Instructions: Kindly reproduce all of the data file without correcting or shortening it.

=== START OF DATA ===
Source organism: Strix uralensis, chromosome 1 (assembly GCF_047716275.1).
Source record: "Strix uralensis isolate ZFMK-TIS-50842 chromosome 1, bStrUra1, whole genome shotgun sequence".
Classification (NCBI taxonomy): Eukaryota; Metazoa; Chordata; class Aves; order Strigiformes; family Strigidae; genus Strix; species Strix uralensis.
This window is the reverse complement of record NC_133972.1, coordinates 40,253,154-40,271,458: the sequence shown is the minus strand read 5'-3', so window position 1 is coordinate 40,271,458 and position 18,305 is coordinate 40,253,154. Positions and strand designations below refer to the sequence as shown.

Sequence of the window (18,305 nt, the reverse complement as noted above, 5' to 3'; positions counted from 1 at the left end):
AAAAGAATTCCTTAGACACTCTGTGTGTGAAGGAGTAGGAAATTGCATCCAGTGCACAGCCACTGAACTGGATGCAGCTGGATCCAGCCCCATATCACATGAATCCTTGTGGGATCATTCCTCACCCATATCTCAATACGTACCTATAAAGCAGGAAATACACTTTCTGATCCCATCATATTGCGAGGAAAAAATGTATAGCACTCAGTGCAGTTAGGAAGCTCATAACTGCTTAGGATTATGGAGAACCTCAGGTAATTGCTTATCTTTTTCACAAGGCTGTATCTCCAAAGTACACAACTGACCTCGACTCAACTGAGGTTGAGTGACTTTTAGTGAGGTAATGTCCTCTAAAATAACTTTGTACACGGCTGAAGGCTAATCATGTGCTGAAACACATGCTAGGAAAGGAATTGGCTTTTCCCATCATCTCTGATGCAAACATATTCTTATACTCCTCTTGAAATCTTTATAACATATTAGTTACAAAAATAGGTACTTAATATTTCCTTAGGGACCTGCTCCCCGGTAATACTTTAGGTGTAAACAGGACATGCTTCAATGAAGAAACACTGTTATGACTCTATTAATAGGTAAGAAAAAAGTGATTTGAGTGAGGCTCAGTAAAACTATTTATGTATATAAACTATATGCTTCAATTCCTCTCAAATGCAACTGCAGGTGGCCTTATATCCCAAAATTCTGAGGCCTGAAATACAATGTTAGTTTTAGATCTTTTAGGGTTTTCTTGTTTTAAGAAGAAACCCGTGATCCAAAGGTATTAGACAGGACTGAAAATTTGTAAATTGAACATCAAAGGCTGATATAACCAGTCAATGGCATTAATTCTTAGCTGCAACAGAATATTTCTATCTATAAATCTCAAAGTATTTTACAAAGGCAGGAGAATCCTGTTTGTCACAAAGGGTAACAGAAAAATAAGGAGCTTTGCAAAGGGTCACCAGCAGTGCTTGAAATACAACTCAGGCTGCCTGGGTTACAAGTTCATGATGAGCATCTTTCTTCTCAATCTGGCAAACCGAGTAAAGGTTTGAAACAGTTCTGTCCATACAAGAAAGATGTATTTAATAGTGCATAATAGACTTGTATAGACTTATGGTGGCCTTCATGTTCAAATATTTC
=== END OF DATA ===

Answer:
Source organism: Strix uralensis, chromosome 1 (assembly GCF_047716275.1).
Source record: "Strix uralensis isolate ZFMK-TIS-50842 chromosome 1, bStrUra1, whole genome shotgun sequence".
Classification (NCBI taxonomy): Eukaryota; Metazoa; Chordata; class Aves; order Strigiformes; family Strigidae; genus Strix; species Strix uralensis.
This window is the reverse complement of record NC_133972.1, coordinates 40,253,154-40,271,458: the sequence shown is the minus strand read 5'-3', so window position 1 is coordinate 40,271,458 and position 18,305 is coordinate 40,253,154. Positions and strand designations below refer to the sequence as shown.

Sequence of the window (18,305 nt, the reverse complement as noted above, 5' to 3'; positions counted from 1 at the left end):
AAAAGAATTCCTTAGACACTCTGTGTGTGAAGGAGTAGGAAATTGCATCCAGTGCACAGCCACTGAACTGGATGCAGCTGGATCCAGCCCCATATCACATGAATCCTTGTGGGATCATTCCTCACCCATATCTCAATACGTACCTATAAAGCAGGAAATACACTTTCTGATCCCATCATATTGCGAGGAAAAAATGTATAGCACTCAGTGCAGTTAGGAAGCTCATAACTGCTTAGGATTATGGAGAACCTCAGGTAATTGCTTATCTTTTTCACAAGGCTGTATCTCCAAAGTACACAACTGACCTCGACTCAACTGAGGTTGAGTGACTTTTAGTGAGGTAATGTCCTCTAAAATAACTTTGTACACGGCTGAAGGCTAATCATGTGCTGAAACACATGCTAGGAAAGGAATTGGCTTTTCCCATCATCTCTGATGCAAACATATTCTTATACTCCTCTTGAAATCTTTATAACATATTAGTTACAAAAATAGGTACTTAATATTTCCTTAGGGACCTGCTCCCCGGTAATACTTTAGGTGTAAACAGGACATGCTTCAATGAAGAAACACTGTTATGACTCTATTAATAGGTAAGAAAAAAGTGATTTGAGTGAGGCTCAGTAAAACTATTTATGTATATAAACTATATGCTTCAATTCCTCTCAAATGCAACTGCAGGTGGCCTTATATCCCAAAATTCTGAGGCCTGAAATACAATGTTAGTTTTAGATCTTTTAGGGTTTTCTTGTTTTAAGAAGAAACCCGTGATCCAAAGGTATTAGACAGGACTGAAAATTTGTAAATTGAACATCAAAGGCTGATATAACCAGTCAATGGCATTAATTCTTAGCTGCAACAGAATATTTCTATCTATAAATCTCAAAGTATTTTACAAAGGCAGGAGAATCCTGTTTGTCACAAAGGGTAACAGAAAAATAAGGAGCTTTGCAAAGGGTCACCAGCAGTGCTTGAAATACAACTCAGGCTGCCTGGGTTACAAGTTCATGATGAGCATCTTTCTTCTCAATCTGGCAAACCGAGTAAAGGTTTGAAACAGTTCTGTCCATACAAGAAAGATGTATTTAATAGTGCATAATAGACTTGTATAGACTTATGGTGGCCTTCATGTTCAAATATTTC